The stories in This Is How You Lose Her, by turns hilarious and devastating, raucous and tender, lay bare the infinite longing and inevitable weaknesses of our all-too-human hearts.
Junot Díaz burst into the literary world with Drown, a collection of indelible stories that revealed a major new writer with the "eye of a journalist and the tongue of a poet" (Newsweek). His eagerly awaited first novel, The Brief Wondrous Life of Oscar Wao, arrived like a thunderclap, topping best-of-the-year lists and winning a host of major awards, including the Pulitzer Prize. Now Díaz turns his prodigious talent to the haunting, impossible power of love.
The stories in This Is How You Lose Her, by turns hilarious and devastating, raucous and tender, lay bare the infinite longing and inevitable weaknesses of our all-too-human hearts. They capture the heat of new passion, the recklessness with which we betray what we most treasure, and the torture we go through - "the begging, the crawling over glass, the crying" - to try to mend what we've broken beyond repair. They recall the echoes that intimacy leaves behind, even where we thought we did not care. They teach us the catechism of affections: that the faithlessness of the fathers is visited upon the children; that what we do unto our exes is inevitably done in turn unto us; and that loving thy neighbor as thyself is a commandment more safely honored on platonic than erotic terms. Most of all, these stories remind us that the habit of passion always triumphs over experience, and that "love, when it hits us for real, has a half-life of forever."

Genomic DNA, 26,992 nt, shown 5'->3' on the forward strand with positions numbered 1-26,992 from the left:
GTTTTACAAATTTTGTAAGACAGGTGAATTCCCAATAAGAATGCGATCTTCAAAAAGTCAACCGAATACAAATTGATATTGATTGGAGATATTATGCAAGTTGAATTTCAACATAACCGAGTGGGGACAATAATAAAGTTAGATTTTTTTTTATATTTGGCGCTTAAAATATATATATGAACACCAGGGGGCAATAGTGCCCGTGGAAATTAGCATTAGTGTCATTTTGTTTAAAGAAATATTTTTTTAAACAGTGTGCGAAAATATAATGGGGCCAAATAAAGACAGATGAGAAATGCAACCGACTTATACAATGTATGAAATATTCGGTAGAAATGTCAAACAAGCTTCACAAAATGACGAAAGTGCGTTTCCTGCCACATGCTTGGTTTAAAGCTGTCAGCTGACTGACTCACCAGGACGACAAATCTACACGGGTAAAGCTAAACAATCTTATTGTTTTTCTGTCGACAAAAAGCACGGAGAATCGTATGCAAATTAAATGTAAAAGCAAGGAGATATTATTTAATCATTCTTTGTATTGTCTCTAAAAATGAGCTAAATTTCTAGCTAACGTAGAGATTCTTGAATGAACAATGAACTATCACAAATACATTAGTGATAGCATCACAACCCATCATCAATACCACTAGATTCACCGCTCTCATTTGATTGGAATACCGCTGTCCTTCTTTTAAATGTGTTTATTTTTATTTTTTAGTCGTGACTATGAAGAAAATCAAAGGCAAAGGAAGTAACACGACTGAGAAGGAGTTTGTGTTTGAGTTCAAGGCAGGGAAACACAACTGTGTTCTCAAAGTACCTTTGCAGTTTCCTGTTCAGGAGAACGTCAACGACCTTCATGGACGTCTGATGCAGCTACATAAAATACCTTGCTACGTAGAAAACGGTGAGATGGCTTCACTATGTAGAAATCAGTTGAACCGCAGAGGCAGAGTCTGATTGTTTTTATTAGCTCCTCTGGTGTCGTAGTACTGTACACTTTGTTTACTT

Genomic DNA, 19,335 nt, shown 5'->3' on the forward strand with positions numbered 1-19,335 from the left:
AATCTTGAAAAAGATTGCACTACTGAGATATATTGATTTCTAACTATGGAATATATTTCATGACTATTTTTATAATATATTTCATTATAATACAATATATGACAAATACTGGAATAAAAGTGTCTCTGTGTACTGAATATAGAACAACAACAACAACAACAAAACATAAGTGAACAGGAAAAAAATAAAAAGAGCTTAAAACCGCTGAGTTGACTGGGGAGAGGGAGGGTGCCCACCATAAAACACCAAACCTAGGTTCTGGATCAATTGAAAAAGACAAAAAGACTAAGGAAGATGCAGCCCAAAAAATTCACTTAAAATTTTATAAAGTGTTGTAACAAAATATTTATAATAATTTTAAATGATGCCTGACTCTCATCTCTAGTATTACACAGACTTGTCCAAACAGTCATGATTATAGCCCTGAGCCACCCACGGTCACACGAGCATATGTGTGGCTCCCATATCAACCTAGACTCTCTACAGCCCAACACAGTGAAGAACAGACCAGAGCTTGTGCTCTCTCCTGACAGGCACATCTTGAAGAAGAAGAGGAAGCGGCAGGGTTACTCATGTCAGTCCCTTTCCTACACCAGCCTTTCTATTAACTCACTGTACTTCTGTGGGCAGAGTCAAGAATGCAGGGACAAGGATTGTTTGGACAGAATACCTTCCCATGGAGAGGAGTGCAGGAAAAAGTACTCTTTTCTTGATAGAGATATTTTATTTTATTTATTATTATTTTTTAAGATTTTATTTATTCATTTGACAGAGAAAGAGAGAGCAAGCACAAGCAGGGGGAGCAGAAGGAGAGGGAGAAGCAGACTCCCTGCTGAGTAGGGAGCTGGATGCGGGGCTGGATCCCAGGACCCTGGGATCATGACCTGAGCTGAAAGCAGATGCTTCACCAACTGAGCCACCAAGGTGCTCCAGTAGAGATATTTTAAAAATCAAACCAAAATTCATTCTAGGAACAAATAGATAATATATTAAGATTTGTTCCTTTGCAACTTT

Your girl catches you cheating. (Well, actually she's your fiancée, but hey, in a bit it so won't matter.) She could have caught you with one sucia, she could have caught you with two, but as you're a totally batshit cuero who didn't ever empty his email trash can, she caught you with fifty! Sure, over a six-year period, but still. Fifty fucking girls? Goddamn. Maybe if you'd been engaged to a super open-minded blanquita you could have survived it - but you're not engaged to a super openminded blanquita. Your girl is a badass salcedeña who doesn't believe in open anything; in fact the one thing she warned you about, that she swore she would never forgive, was cheating. I'll put a machete in you, she promised. And of course you swore you wouldn't do it. You swore you wouldn't. You swore you wouldn't.
And you did.
She'll stick around for a few months because you dated for a long long time. Because you went through much together - her father's death, your tenure ...
...[I]t is to Díaz's enormous credit that Yunior and his coterie are so human, so absolutely lovable that you forgive their misdeeds. These are not people you might run into everyday, but Díaz's expert touch makes them pop and come alive. Great literature transcends plot and gives us a peek into the human condition. That is precisely what Díaz achieves to dazzling effect. He uses these broken love stories as the medium through which he addresses weightier themes.
(Reviewed by Poornima Apte).
Junot Díaz's characters have a strong link back to their home country, the Dominican Republic, as they make northern New Jersey (aka North Jersey) their new home. These Dominican-American communities have a strong presence in Díaz's writing, even if specific cities or neighborhoods are not always referred to by name. Due to the same socio-economic factors that affect his characters - the jobs they find, the homes they live in - the real-life demographics of New Jersey are starting to shift.
According to an article in the New York Times that reported statistics from the 2010 US Census, the non-Hispanic white population in the state decreased by over 300,000 to approximately 5.2 million, which researcher Tim Evans says ...
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